I’m known for always bringing a snack in my purse if I’m going to be out all day, and even packing an extra bag if I’m traveling with safe food! In the beginning, I felt silly, but as someone with food intolerances, it’s worth it to plan ahead than be sorry with a head and stomach ache later!

4. Balance your snacks

In order to balance your blood sugar, you want to make sure that you’re getting in healthy fats, proteins, and carbohydrates if you can.

So, what does that look like? Here’s an example of some snacks that I’ve brought along on a trip or a long day…

All of these together help provide more balance, satiation, and they’re all convenient enough to carry in a small bag!


When we find make the time to put in the thought for the best options, healthy snacking can be a breeze! I hope you love these simple tips and that they can be of help during your holiday travel and beyond. Feel free to share your own favorite tips for smart snacking in the comments.

How To Snack Smart On a Real Food Paleo Diet

Orange Cranberry Scones (Paleo & AIP)


Orange and cranberry is one of my favorite flavor combinations. It’s tart, sweet, and just says “winter” so perfectly! So when I started planning out what recipes to make during the winter, I knew I had to make orange and cranberry something. But, what? My list was already filled with cookie ideas, and those flavors just aren’t what I was wanting to use for a savory dish. So, I decided to step out of my comfort zone a little bit and make Paleo and AIP Orange Cranberry Scones!

This was my first time making scones, and I regret not doing it sooner. Scones are comparable to a sweeter biscuit, and are much easier to make than I imagined. These scones in particular are denser than a cake, but still light, and all of the flavors come together absolutely perfectly! They’re going to be one of my new favorites to make at the holidays, for sure.

Orange Cranberry Scones (Paleo & AIP)

The Ingredients You’ll Need For The Orange Cranberry Scones

Tigernut flour

You guys know I’ve been loving tigernut flour these days. It’s light, similar to almond flour in texture, and makes amazing baked goods. It’s not a nut, but a tuber, so it’s nut free and AIP! If you can have almonds, you can try subbing almond flour here, though I can’t guarantee it will work the same.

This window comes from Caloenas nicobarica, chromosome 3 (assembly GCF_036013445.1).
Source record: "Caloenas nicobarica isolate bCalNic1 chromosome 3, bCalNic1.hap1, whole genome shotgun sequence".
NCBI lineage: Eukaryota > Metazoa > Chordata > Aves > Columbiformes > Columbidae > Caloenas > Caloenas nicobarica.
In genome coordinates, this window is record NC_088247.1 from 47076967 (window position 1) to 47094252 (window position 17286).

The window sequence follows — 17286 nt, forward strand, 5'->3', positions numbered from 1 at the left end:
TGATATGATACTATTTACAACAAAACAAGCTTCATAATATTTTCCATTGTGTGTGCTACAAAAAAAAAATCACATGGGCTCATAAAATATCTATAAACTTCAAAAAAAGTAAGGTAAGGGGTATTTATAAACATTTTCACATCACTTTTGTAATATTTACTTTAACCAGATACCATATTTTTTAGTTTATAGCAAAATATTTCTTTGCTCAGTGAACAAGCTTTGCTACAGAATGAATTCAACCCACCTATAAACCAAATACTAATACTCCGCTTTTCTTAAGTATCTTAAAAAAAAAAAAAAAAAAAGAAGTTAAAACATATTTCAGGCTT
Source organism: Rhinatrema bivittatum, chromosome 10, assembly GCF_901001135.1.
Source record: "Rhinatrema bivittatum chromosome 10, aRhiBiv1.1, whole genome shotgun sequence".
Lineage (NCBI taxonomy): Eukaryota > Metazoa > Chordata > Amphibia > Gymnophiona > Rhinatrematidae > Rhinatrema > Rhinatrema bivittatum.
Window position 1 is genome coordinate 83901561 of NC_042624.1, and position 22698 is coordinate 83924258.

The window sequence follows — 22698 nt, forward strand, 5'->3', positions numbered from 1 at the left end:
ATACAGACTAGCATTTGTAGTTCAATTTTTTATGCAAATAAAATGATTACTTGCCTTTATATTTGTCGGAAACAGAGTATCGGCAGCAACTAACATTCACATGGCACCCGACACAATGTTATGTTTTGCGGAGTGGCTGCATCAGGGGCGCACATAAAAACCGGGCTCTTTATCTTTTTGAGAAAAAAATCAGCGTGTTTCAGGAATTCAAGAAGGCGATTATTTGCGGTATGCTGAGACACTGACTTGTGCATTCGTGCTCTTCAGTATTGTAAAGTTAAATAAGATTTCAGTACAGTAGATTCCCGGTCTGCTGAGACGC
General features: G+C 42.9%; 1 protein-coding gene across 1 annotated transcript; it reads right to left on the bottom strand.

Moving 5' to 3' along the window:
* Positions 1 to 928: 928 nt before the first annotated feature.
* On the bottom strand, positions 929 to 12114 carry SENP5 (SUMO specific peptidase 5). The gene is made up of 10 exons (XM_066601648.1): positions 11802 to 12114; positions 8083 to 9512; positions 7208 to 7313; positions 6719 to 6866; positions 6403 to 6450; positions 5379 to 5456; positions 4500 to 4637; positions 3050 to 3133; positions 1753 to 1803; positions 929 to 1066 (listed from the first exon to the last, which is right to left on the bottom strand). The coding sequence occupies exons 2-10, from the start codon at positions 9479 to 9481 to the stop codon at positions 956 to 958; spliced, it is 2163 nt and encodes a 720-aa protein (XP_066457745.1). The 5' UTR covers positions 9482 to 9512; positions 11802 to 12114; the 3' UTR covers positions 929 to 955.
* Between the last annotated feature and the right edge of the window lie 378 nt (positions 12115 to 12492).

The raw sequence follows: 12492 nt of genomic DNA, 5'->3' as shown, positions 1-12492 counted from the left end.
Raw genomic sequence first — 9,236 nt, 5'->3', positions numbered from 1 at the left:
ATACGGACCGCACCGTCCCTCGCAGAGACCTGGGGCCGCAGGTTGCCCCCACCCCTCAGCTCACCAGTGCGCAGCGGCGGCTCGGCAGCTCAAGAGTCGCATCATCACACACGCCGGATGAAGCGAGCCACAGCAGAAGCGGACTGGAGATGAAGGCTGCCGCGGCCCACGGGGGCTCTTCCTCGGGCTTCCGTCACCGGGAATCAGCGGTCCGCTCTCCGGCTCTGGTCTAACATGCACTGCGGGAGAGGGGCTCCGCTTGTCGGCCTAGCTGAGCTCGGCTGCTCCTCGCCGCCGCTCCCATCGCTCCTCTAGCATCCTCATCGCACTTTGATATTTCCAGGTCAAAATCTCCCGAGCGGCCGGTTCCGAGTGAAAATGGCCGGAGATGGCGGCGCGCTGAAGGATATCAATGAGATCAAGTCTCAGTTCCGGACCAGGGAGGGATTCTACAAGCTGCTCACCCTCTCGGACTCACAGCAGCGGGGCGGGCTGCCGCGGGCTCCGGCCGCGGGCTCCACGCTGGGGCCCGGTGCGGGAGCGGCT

Tapioca starch

This helps bind a bit more in the recipe. You can also sub arrowroot.

Coconut oil

I haven’t tried other fats here, and would still assume that coconut oil works best. If you want to try another fat, I would try lard. I haven’t tested this and can’t guarantee the result, but it may be a good one to test.

Maple syrup

You can also sub honey here.

Fresh cranberries

Fresh cranberries really add something special to these scones. They’re absolutely delicious to bite into when baked! I wouldn’t leave these out or sub dried cranberries.

Orange juice and zest

You can easily just use a whole orange to get the juice and the zest .

1 Egg (or a gelatin egg)

You can use one egg if you tolerate it, or an egg substitute like a gelatin egg, which is what I use.

Orange Cranberry Scones (Paleo & AIP)

Orange Cranberry Scones (Paleo & AIP)


  • 1 1/4 cup tigernut flour
  • 1/4 cup tapioca starch
  • 1/4 cup coconut oil, softened
  • 1/4 cup maple syrup
  • 1/2 cup fresh cranberries
  • 2 tsp orange juice
  • 1 tsp orange zest
  • 1/4 tsp baking soda
  • 1 tbsp melted coconut butter (optional- for topping)
  • FOR THE GELATIN EGG (sub 1 regular egg)
  • 1 tbsp gelatin (great lakes or vital proteins)
  • 1/4 cup water


  1. Preheat the oven to 350 F and line a baking sheet with parchment paper that's lightly greased
  2. Sift the tigernut flour and tapioca starch together and set aside
  3. Add in the coconut oil, orange juice and maple syrup and stir
  4. Stir in the baking soda and fresh cranberries
  5. For the gelatin egg (sub 1 regular egg if tolerated) add the water to a small sauce pot and slowly pour over the 1 tbsp gelatin. You don't want any clumps, so lightly mix if needed. Allow the mixture to rest and bloom over 2-3 minutes. Place the pot on the stove and turn in on low heat. Slowly melt the the gelatin (this will take just a few minutes) and remove from heat.
  6. Once removed from the stove, vigorously whisk the gelatin egg until it becomes frothy. Add the gelatin egg to the mixture immediately and mix to combine.